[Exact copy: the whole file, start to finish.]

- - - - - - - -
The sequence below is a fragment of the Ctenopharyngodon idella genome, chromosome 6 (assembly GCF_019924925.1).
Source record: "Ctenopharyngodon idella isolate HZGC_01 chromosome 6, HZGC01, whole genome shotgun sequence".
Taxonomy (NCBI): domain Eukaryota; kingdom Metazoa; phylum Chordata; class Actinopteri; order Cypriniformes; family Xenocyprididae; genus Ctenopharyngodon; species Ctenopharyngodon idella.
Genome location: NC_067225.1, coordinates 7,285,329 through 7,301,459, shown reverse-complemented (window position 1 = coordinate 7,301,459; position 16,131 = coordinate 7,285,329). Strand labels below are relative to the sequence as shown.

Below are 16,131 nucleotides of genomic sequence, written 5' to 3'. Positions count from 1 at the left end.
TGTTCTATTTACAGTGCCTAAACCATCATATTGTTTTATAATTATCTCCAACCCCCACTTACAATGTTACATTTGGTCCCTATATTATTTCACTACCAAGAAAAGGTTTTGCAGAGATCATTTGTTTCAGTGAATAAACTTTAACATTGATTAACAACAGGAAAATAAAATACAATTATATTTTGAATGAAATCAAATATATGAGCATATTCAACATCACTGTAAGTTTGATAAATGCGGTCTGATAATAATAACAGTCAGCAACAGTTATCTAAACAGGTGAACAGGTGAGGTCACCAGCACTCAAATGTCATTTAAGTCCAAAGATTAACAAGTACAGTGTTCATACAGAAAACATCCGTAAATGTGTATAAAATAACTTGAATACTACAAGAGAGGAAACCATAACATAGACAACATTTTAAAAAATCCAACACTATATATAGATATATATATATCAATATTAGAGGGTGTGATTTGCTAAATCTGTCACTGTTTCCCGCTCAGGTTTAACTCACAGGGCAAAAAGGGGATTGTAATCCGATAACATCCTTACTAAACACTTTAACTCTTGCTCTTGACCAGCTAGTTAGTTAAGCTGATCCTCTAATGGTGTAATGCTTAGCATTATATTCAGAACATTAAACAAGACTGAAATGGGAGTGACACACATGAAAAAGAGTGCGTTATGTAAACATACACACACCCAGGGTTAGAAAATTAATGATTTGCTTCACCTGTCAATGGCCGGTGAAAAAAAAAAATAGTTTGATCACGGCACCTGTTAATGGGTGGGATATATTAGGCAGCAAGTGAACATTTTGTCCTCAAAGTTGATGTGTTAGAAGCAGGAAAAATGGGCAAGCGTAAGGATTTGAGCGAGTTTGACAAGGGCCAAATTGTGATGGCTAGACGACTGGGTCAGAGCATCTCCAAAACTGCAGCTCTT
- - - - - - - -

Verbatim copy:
The sequence below is a fragment of the Ctenopharyngodon idella genome, chromosome 6 (assembly GCF_019924925.1).
Source record: "Ctenopharyngodon idella isolate HZGC_01 chromosome 6, HZGC01, whole genome shotgun sequence".
Taxonomy (NCBI): domain Eukaryota; kingdom Metazoa; phylum Chordata; class Actinopteri; order Cypriniformes; family Xenocyprididae; genus Ctenopharyngodon; species Ctenopharyngodon idella.
Genome location: NC_067225.1, coordinates 7,285,329 through 7,301,459, shown reverse-complemented (window position 1 = coordinate 7,301,459; position 16,131 = coordinate 7,285,329). Strand labels below are relative to the sequence as shown.

Below are 16,131 nucleotides of genomic sequence, written 5' to 3'. Positions count from 1 at the left end.
TGTTCTATTTACAGTGCCTAAACCATCATATTGTTTTATAATTATCTCCAACCCCCACTTACAATGTTACATTTGGTCCCTATATTATTTCACTACCAAGAAAAGGTTTTGCAGAGATCATTTGTTTCAGTGAATAAACTTTAACATTGATTAACAACAGGAAAATAAAATACAATTATATTTTGAATGAAATCAAATATATGAGCATATTCAACATCACTGTAAGTTTGATAAATGCGGTCTGATAATAATAACAGTCAGCAACAGTTATCTAAACAGGTGAACAGGTGAGGTCACCAGCACTCAAATGTCATTTAAGTCCAAAGATTAACAAGTACAGTGTTCATACAGAAAACATCCGTAAATGTGTATAAAATAACTTGAATACTACAAGAGAGGAAACCATAACATAGACAACATTTTAAAAAATCCAACACTATATATAGATATATATATATCAATATTAGAGGGTGTGATTTGCTAAATCTGTCACTGTTTCCCGCTCAGGTTTAACTCACAGGGCAAAAAGGGGATTGTAATCCGATAACATCCTTACTAAACACTTTAACTCTTGCTCTTGACCAGCTAGTTAGTTAAGCTGATCCTCTAATGGTGTAATGCTTAGCATTATATTCAGAACATTAAACAAGACTGAAATGGGAGTGACACACATGAAAAAGAGTGCGTTATGTAAACATACACACACCCAGGGTTAGAAAATTAATGATTTGCTTCACCTGTCAATGGCCGGTGAAAAAAAAAAATAGTTTGATCACGGCACCTGTTAATGGGTGGGATATATTAGGCAGCAAGTGAACATTTTGTCCTCAAAGTTGATGTGTTAGAAGCAGGAAAAATGGGCAAGCGTAAGGATTTGAGCGAGTTTGACAAGGGCCAAATTGTGATGGCTAGACGACTGGGTCAGAGCATCTCCAAAACTGCAGCTCTT